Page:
I'm looking to see if assembling my own USB hub is an option. I need to charge 20 devices via Micro USB at once. Data transfer is not needed.

Is anything stopping me from getting a 5V 20A power supply and wiring up 20 Micro USB cables in parallel? Does any protection circuitry need to be added?


  • \$\begingroup\$ Do you care what will happen when you get a short on one port? \$\endgroup\$ – Transistor Jul 22 at 22:11
  • 1
    \$\begingroup\$ Most devices won't charge very fast unless the "charger" uses one of the expected rate signaling methods, such as a resistor network on the data lines. \$\endgroup\$ – Chris Stratton Jul 22 at 23:28

Is anything stopping me from getting a 5V 20A power supply and wiring up 20 Micro USB cables in parallel

Not really. If you want something simple, just put a 2-3 A resettable polyfuse on each VBUS wire on your board, and use good grade full-sized micro-B cables. The simplest way to provide your devices with up to 1.5 A, short D+ and D- wires together and leave them floating (in each cable). This connection will inform attached devices that the power source is "Dedicated Charging Port", aka DCP (which is an adoption of Chinese Federal Standard). Most devices understand this "charging signature" and will take about 1 A from the ports (up to 1.5). So you might need a 30-Amp power supply.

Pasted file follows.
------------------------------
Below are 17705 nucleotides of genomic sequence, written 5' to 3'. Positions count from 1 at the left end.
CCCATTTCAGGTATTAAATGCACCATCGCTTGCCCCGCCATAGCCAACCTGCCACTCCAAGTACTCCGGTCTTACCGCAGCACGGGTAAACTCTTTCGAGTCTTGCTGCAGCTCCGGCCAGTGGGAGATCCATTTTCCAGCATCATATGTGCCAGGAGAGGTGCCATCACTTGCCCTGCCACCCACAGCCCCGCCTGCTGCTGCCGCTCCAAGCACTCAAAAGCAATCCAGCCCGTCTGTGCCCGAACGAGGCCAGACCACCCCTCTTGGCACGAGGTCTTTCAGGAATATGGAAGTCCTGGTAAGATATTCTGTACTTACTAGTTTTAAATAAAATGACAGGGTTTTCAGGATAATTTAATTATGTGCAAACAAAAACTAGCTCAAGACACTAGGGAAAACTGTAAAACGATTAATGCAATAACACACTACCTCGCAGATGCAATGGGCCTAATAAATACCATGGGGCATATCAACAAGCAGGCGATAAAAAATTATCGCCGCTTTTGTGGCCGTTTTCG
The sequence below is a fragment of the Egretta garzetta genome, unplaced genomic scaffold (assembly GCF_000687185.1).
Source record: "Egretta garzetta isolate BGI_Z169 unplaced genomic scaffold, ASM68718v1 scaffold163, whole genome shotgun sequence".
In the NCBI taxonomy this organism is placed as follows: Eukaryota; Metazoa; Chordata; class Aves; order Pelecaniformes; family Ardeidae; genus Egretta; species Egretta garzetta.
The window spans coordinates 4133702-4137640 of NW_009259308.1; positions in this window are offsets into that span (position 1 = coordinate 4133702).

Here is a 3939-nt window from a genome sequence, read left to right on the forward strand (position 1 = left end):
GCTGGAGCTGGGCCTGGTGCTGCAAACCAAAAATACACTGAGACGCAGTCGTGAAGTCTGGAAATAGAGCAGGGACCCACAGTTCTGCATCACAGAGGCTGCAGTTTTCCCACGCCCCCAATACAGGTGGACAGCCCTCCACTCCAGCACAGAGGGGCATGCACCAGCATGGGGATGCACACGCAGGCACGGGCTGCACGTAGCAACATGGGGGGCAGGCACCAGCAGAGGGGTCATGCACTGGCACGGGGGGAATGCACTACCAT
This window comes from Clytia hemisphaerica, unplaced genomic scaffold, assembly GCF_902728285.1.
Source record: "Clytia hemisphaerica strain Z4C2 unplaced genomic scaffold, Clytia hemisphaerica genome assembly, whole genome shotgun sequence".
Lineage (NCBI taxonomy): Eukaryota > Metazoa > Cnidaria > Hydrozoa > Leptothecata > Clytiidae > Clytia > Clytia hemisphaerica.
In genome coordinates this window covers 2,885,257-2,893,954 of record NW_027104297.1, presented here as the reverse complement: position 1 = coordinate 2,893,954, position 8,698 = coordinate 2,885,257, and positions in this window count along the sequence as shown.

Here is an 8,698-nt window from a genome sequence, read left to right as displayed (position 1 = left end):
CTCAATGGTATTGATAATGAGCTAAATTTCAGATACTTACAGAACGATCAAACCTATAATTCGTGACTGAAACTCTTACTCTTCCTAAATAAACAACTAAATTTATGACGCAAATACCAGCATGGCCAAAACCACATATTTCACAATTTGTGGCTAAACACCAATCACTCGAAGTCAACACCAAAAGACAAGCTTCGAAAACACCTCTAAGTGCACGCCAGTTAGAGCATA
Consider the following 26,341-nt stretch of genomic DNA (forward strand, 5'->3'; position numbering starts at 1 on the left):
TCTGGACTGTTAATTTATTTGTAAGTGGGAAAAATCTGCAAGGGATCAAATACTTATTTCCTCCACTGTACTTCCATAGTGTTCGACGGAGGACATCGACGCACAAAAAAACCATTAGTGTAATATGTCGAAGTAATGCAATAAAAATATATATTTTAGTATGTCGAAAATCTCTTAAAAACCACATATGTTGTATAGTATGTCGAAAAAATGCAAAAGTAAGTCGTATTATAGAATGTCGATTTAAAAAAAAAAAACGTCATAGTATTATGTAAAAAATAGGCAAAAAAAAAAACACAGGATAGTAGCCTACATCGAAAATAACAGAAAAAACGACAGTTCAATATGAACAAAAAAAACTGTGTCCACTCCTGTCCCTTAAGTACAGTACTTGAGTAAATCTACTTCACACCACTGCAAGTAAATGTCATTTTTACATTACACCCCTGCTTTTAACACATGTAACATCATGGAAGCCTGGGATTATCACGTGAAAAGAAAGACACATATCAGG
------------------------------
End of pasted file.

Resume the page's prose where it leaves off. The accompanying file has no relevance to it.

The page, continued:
If your devices are not using "fast charging", you can leave D+ and D- unconnected, and devices will take no more than 500 mA (if they are good-behaving devices).


Add current limiting to each port to prevent smoking the cable or downstream device when you plug it in. Lots of solutions for this from TI, On Semi, Maxim, etc.

More: For a charger I would recommend the regular A host receptacle connector. Micro is generally for endpoints or OTG devices where space is at a premium.

Revise and extend: information about Battery Charging Port (BCP) and its issues: https://www.maximintegrated.com/en/app-notes/index.mvp/id/5801


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